California, the Golden State, is the eighth state to make the recreational use of marijuana legal as of January 1, 2018. Now Hollywood stars (and all the others who want to) are free to openly smoke weed whenever they please. But medical marijuana is a different animal in the legal game because, as it has already been stated, it can improve or safeguard human health in some cases. Medical marijuana is currently legal to use in 29 of the 50 states.

A lot of “dough” can be made off of dope. Those in the business of growing and providing pot can definitely make a decent income from it. But many of the people doing this have found their banks will not allow their cannabis cash to be deposited. This is because marijuana is illegal under federal law. (The banks are operated by the federal government.) So I would not advise anyone to go down that type of career path. If pot fascinates you, there are other job opportunities which are growing more popular as they are in demand.

One such open career choice is for cannabis researchers, sometimes referred to as “weed scientists.” By the year 2020, it is predicted the marijuana science industry will be employing about 300,000 individuals. Simple tasks such as bud trimming can pay anywhere from $8 to $12 per hour. More experienced positions for marijuana scientists are comprised of tasks like teaching, conducting research, and even formulating regiments for biological control agents. In order to go into this profession, one has to have a valid interest in topics like weed science (duh), soil science, and agriculture. An aspiring weed scientist will require a BS degree in an area such as agronomy, horticulture, or soil science. The specific type of education required will depend on the kind of work one wants to go into.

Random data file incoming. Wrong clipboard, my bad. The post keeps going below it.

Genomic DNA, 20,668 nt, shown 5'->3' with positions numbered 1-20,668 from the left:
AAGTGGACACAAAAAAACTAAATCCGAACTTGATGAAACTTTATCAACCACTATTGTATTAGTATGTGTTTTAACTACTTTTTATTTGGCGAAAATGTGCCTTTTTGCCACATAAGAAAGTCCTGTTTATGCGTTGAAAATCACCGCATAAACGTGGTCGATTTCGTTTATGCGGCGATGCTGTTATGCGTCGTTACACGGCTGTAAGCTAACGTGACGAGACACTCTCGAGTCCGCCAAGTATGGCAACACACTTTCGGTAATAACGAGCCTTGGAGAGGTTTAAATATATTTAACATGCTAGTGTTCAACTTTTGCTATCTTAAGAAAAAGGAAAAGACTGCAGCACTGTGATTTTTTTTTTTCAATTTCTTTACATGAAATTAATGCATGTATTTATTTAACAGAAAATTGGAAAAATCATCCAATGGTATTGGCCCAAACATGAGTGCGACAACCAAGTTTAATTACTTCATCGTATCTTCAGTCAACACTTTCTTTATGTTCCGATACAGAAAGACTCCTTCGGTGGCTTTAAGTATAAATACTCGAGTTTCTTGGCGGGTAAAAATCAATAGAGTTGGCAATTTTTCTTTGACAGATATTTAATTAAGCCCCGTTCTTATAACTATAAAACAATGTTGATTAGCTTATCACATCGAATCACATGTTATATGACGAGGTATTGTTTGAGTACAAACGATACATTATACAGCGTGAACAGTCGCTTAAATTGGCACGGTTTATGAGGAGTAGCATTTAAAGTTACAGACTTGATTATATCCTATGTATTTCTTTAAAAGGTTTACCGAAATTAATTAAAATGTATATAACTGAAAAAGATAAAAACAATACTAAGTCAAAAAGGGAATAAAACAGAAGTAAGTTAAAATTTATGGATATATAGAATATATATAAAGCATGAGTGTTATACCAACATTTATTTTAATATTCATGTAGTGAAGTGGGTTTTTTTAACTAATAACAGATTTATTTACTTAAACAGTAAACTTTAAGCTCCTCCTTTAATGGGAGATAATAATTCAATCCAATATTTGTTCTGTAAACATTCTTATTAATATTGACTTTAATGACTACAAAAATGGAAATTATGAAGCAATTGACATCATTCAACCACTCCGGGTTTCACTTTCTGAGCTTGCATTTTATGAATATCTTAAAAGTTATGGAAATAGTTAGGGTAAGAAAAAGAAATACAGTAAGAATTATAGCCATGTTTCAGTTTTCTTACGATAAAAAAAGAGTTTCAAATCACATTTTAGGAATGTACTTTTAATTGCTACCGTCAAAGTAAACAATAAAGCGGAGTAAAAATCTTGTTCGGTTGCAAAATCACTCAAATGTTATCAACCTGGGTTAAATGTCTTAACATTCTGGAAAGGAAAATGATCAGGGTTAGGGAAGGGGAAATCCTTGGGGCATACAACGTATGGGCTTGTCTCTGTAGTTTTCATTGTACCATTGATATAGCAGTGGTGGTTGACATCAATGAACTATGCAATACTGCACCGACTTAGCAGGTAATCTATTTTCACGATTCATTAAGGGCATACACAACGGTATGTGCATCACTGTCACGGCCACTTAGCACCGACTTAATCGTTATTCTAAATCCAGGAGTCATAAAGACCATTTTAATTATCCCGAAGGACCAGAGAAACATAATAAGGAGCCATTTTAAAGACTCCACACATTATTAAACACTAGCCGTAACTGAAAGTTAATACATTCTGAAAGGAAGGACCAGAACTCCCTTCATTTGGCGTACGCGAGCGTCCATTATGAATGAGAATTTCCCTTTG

marijuana legalization imeline

Marijuana use among teenagers drops to lowest since 1994, despite widespread legalization

weed-2517251_960_720

Credit: Pixabay.

One highly cited argument against the legalization of recreational marijuana is that this would spike use among teens. According to the latest figures released by the National Survey on Drug Use and Health (NSDUH), only 6.5 percent of individuals aged 12-17 use marijuana on a monthly basis, the lowest point since 1994.

An estimated 24 million Americans aged 12 or older in 2016 were current users of marijuana, or 8.9 percent of the United States’ population in this age group. Overall, more Americans use cannabis than anytime between 2002 to 2015. According to the NSDUH, this upward trend is to a larger extent due to increased use among adults aged 26 or older and, to a lesser extent, the increase in marijuana use among young adults aged 18 to 25.

 Past Month Marijuana Use among People Aged 12 or Older, by Age Group: Percentages, 2002-2016. Credit: NSDUH.

Past Month Marijuana Use among People Aged 12 or Older, by Age Group: Percentages, 2002-2016. Credit: NSDUH.